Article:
Here's a comparison of explicitly looking up a bean reference in EJB 2.1 and explicitly looking up a bean reference in EJB 3.0 (without annotation).

EJB 2.1:

InitialContext ic = new InitialContext();

Object homeObj = ic.lookup("java:comp/env/ejb/FooEJB");

FooHome fooHome = (FooHome) PortableRemoteObject.narrow(homeObj, FooHome.class);

Foo foo = fooHome.create(...);
					

EJB 3.0:

@Resource SessionContext sc;
      
public void setup(){

	Foo foo = (Foo) sc.lookup("ejb/FooEJB");

}
					

The MessageDrivenContext Interface

If the bean specifies a dependency on the MessageDrivenContext interface (or if the bean class implements the MessageDrivenBean interface), the container must provide the message-driven bean instance with a MessageDrivenContext. This gives the message-driven bean instance access to the instance's context maintained by the container. The MessageDrivenContext interface has the following methods:

Enterprise Bean Context and Environment

The enterprise bean's context comprises its container context and its resource and environment context.

The bean may gain access to references to resources and other environment entries in its context by having the container supply it with those references. In this case, bean instance variables or setter methods are annotated as target for dependency injection.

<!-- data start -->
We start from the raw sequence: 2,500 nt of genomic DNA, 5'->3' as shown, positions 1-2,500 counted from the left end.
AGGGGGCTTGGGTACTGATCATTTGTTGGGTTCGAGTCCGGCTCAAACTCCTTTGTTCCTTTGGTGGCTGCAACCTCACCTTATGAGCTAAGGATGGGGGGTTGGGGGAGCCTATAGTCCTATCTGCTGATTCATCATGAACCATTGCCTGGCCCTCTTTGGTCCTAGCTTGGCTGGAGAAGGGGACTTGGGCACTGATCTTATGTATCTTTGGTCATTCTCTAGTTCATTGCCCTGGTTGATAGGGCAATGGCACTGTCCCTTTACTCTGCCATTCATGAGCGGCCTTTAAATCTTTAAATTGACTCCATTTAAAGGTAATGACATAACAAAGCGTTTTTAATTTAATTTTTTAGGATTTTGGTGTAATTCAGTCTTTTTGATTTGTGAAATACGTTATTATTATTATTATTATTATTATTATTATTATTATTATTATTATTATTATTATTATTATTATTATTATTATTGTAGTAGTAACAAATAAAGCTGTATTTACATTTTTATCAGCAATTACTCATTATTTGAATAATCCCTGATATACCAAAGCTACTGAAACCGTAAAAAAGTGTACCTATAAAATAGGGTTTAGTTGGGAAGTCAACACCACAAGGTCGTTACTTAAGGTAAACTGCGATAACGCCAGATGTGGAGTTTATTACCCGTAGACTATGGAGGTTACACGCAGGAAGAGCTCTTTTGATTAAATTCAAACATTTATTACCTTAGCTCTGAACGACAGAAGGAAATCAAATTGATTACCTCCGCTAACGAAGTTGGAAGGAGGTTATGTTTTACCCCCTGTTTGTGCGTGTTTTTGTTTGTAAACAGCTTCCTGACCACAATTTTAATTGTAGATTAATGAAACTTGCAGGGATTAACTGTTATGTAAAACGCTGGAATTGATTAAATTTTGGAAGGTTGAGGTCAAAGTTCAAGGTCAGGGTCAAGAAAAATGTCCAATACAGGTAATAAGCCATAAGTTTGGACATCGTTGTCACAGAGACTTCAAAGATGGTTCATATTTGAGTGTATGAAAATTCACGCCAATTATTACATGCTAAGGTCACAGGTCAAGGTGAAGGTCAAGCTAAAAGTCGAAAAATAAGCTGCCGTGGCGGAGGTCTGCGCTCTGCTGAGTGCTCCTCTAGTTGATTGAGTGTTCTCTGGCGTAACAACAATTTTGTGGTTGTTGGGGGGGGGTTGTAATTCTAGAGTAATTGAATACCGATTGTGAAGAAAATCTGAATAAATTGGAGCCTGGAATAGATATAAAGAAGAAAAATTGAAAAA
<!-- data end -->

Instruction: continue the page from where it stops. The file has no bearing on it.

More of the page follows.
Alternatively, the lookup method added to the javax.ejb.EJBContext interface or the JNDI APIs may be used to look up resources in the bean's environment.

The same set of metadata annotations are used to express context dependencies for both these approaches.

Annotation of Context Dependencies

A bean declares a dependency upon a resource or other entry in its environment context through a dependency annotation.

A dependency annotation specifies the type of object or resource on which the bean is dependent, its characteristics, and the name through which it is to be accessed.

The following are examples of dependency annotations:

@EJB(name="mySessionBean", beanInterface=MySessionIF.class)

@Resource(name="myDB", type=javax.sql.DataSource.class)
					

Dependency annotations may be attached to the bean class or to its instance variables or methods.

The amount of information that needs to be specified for a dependency annotation depends upon its usage context and how much information can be inferred from that context.

Annotation of Instance Variables

The developer may annotate instance variables of the enterprise bean class to indicate dependencies upon resources or other objects in the bean's environment. The container automatically initializes these annotated variables with the external references to the specified environment objects. This initialization occurs BEFORE any business methods are invoked on the bean instance and AFTER the time the the bean's EJBContext is set.